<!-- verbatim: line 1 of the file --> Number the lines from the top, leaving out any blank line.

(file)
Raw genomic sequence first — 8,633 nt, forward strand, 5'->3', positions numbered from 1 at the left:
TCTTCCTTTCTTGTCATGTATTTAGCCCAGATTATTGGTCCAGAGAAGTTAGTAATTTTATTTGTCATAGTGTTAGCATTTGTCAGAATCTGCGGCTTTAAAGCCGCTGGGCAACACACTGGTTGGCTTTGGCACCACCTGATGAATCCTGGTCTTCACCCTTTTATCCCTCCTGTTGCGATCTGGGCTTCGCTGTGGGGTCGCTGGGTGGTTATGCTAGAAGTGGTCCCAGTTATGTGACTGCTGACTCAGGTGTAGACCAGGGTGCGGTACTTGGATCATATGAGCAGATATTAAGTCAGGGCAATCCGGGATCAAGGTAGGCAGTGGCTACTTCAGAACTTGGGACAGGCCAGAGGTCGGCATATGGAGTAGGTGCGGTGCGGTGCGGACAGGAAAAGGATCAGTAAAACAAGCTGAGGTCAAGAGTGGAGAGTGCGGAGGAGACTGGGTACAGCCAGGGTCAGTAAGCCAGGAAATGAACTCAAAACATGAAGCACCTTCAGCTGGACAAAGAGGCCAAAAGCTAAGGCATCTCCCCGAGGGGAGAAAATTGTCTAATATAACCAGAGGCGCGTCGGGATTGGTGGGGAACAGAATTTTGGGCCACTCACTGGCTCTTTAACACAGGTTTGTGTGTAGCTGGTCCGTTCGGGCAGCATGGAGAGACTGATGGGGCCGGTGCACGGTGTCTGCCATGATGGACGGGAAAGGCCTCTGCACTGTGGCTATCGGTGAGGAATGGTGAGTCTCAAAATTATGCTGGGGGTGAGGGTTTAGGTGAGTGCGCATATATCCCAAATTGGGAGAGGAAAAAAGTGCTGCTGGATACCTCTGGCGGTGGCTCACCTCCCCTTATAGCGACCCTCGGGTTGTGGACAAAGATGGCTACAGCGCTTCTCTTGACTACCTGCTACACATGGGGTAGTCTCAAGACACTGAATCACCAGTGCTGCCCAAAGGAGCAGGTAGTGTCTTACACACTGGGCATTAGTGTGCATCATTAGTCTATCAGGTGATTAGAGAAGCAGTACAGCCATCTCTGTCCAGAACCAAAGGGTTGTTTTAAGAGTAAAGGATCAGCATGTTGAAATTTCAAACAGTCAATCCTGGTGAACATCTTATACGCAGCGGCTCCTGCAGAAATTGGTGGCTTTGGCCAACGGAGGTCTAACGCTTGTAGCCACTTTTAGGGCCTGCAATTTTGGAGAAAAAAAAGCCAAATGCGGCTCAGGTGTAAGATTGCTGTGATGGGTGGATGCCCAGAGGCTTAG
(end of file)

Raw genomic sequence first — 8,633 nt, forward strand, 5'->3', positions numbered from 1 at the left: